The economic aims of a newspaper depended on whether it was ‘state-oriented’ or ‘market-oriented’. ‘Market-orientated’ newspaper editors searched for human rights stories that would appeal to potential audiences. One newspaper, looking to augment the number of female and young readers, regularly published violations concerning these particular demographics, at the expense of other vulnerable populations, such as the elderly or indigenous. For newspapers conducting the graphic form of tabloid journalism, known as nota roja, the emphasis was on particularly violent or brutal human rights violations, excluding non-violent infractions such as the denial of the right to education. Generating credibility for a news establishment was another economic motive. For example, the editor of Tiempo said the paper covered the story of a man beaten to death by the police, in order to show that the paper was ‘trustworthy media’ bringing the state to account. For ‘state-oriented’ newspapers the inclusion of a human rights story was determined by which politician or agency was the target of the accusation. One reporter in Chiapas province said that as long as the governor was not implicated, a human rights story could float. For these papers then, economic interests overrode journalistic aims.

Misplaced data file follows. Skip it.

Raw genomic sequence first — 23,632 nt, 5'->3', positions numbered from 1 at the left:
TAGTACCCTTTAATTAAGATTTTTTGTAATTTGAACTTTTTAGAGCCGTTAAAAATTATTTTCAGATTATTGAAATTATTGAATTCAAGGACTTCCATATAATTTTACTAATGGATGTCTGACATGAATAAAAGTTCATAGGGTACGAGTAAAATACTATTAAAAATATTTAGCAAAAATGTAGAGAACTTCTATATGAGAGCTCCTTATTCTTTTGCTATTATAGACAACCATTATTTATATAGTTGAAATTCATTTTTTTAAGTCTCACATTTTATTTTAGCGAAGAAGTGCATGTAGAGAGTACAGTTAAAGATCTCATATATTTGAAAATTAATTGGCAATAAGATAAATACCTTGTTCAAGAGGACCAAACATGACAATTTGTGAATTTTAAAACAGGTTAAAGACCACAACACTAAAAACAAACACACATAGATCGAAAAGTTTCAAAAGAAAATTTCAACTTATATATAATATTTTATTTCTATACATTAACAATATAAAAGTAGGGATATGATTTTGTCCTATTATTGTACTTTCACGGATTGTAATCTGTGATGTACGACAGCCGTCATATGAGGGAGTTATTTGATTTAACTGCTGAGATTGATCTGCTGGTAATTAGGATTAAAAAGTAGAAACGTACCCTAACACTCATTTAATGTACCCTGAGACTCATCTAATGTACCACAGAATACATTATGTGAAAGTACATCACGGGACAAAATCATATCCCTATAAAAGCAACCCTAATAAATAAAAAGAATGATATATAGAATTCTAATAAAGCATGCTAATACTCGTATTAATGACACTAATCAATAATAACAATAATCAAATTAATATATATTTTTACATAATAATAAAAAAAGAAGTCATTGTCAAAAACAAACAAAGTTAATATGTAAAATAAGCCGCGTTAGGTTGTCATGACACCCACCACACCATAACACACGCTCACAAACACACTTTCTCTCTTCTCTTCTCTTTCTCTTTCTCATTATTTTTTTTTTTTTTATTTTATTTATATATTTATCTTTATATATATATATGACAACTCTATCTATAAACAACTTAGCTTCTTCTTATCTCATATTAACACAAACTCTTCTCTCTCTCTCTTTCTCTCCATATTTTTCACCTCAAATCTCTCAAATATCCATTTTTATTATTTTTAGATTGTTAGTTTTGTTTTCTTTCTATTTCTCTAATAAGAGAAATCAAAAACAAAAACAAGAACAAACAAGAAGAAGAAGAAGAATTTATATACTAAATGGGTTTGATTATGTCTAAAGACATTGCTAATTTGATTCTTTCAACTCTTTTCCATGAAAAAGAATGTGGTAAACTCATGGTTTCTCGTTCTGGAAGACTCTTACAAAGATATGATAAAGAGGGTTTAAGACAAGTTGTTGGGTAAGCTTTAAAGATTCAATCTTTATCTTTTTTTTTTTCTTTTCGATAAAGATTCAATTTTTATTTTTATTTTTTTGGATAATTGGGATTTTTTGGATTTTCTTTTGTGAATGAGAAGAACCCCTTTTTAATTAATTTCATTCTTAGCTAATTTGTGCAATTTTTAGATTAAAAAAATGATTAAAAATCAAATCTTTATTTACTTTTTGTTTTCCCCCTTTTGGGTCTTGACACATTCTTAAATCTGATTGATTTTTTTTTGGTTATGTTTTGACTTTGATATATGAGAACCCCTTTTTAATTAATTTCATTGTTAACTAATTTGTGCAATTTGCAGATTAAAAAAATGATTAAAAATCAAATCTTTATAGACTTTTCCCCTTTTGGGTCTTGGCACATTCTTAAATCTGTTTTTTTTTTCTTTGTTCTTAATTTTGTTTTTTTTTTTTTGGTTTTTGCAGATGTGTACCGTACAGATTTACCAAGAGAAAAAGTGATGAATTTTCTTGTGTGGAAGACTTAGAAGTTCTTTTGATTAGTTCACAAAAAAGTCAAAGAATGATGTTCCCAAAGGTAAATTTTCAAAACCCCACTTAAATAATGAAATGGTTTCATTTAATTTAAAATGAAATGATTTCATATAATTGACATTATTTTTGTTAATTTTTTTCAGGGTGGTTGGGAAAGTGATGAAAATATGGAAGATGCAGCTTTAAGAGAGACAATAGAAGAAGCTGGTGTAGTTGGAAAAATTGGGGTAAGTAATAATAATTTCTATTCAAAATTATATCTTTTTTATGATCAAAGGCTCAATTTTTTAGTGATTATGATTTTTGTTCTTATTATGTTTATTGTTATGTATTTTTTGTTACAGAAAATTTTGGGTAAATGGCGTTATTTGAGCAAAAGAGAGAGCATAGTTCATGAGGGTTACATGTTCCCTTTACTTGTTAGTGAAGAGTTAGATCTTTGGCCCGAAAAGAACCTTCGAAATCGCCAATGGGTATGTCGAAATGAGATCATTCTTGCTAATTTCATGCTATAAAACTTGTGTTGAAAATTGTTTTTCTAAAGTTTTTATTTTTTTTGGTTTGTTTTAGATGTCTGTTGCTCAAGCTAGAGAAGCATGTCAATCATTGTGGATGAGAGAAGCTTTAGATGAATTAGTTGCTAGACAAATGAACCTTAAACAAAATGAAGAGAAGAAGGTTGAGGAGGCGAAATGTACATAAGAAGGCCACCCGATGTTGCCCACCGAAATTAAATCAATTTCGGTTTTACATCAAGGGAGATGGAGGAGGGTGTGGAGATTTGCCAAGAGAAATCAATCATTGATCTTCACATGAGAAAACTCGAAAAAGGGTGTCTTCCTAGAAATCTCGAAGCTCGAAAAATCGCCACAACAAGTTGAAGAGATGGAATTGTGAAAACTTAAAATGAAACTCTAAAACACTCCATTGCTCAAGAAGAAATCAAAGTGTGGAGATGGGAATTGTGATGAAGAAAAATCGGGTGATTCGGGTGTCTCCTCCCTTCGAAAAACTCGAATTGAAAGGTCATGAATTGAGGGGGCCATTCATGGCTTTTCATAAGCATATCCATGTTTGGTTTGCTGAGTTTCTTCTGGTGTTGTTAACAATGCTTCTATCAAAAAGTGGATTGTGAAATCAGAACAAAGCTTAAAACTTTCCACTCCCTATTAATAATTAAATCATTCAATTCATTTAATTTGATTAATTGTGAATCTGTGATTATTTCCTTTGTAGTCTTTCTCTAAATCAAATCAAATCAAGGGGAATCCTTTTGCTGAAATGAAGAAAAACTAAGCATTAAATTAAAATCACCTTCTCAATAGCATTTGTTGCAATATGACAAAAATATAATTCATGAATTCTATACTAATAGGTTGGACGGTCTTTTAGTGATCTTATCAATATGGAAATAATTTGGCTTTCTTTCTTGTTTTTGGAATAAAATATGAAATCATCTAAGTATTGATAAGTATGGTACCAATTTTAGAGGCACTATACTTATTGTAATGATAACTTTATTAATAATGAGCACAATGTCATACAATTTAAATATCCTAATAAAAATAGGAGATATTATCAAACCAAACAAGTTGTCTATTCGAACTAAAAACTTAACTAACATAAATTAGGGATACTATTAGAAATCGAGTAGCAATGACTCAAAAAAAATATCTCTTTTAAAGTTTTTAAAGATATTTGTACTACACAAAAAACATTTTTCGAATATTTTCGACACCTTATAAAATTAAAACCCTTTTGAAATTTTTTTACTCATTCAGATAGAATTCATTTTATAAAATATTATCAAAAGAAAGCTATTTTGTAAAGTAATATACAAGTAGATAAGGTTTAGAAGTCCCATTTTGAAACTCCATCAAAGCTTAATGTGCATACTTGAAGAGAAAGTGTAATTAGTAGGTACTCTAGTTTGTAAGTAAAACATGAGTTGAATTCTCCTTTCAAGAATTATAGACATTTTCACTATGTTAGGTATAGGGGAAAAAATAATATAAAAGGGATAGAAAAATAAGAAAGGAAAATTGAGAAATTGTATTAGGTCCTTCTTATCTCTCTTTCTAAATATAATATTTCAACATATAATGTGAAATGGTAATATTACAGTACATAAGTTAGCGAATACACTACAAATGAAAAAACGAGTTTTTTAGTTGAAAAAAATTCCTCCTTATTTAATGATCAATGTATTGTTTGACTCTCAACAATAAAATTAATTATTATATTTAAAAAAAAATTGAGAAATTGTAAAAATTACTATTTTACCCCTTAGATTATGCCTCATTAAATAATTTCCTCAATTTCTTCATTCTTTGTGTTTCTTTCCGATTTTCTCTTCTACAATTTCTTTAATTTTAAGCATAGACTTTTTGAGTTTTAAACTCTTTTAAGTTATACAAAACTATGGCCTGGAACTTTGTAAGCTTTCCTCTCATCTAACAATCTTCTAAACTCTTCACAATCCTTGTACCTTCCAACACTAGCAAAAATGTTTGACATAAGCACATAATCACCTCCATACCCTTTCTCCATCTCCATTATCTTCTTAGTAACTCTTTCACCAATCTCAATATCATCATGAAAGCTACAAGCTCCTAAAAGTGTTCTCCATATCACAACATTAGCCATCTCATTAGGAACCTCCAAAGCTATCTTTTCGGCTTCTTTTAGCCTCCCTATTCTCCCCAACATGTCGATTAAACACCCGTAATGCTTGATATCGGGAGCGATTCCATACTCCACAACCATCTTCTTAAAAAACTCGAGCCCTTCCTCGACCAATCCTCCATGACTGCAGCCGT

The final category of factors affecting media selection of human rights stories, political aims, appeared difficult to differentiate from purely economic motivations, and therefore politics appeared to play a far smaller role. Still, the partisan mentality of leftist papers such as La Jornada made them critical of the ruling centre-right National Action Party, though journalists at the paper claimed that their stance was ideological rather than party-based. Personal politics could occasionally also affect information transmission. In Chiapas one state-orientated newspaper owner sought to exchange good coverage of one of the candidates for state governor in exchange for a coveted job.

From a detailed look at the variety of factors informing the selection of human rights stories by the media, it appears possible to begin to construct a framework for understanding their inclusion. The combination of the four ‘categories’ of factors: newsworthiness, journalistic aims, political aims and economic aims, can be the basis for examining why some human rights stories were published and others ignored. Ultimately the implications of this model are as important for the stories included as those that are excluded, and we must remember the fact that a significant proportion of human rights information never reaches a public because it is not witnessed, it is not considered newsworthy, or it contraindicates the media’s editorial line aims.

 

(This piece has been condensed by Partha Moman, CGHR, from a book chapter recently published by CGHR research associate Dr. Ella McPherson.  The full text of Dr. McPherson’s work can be read here.)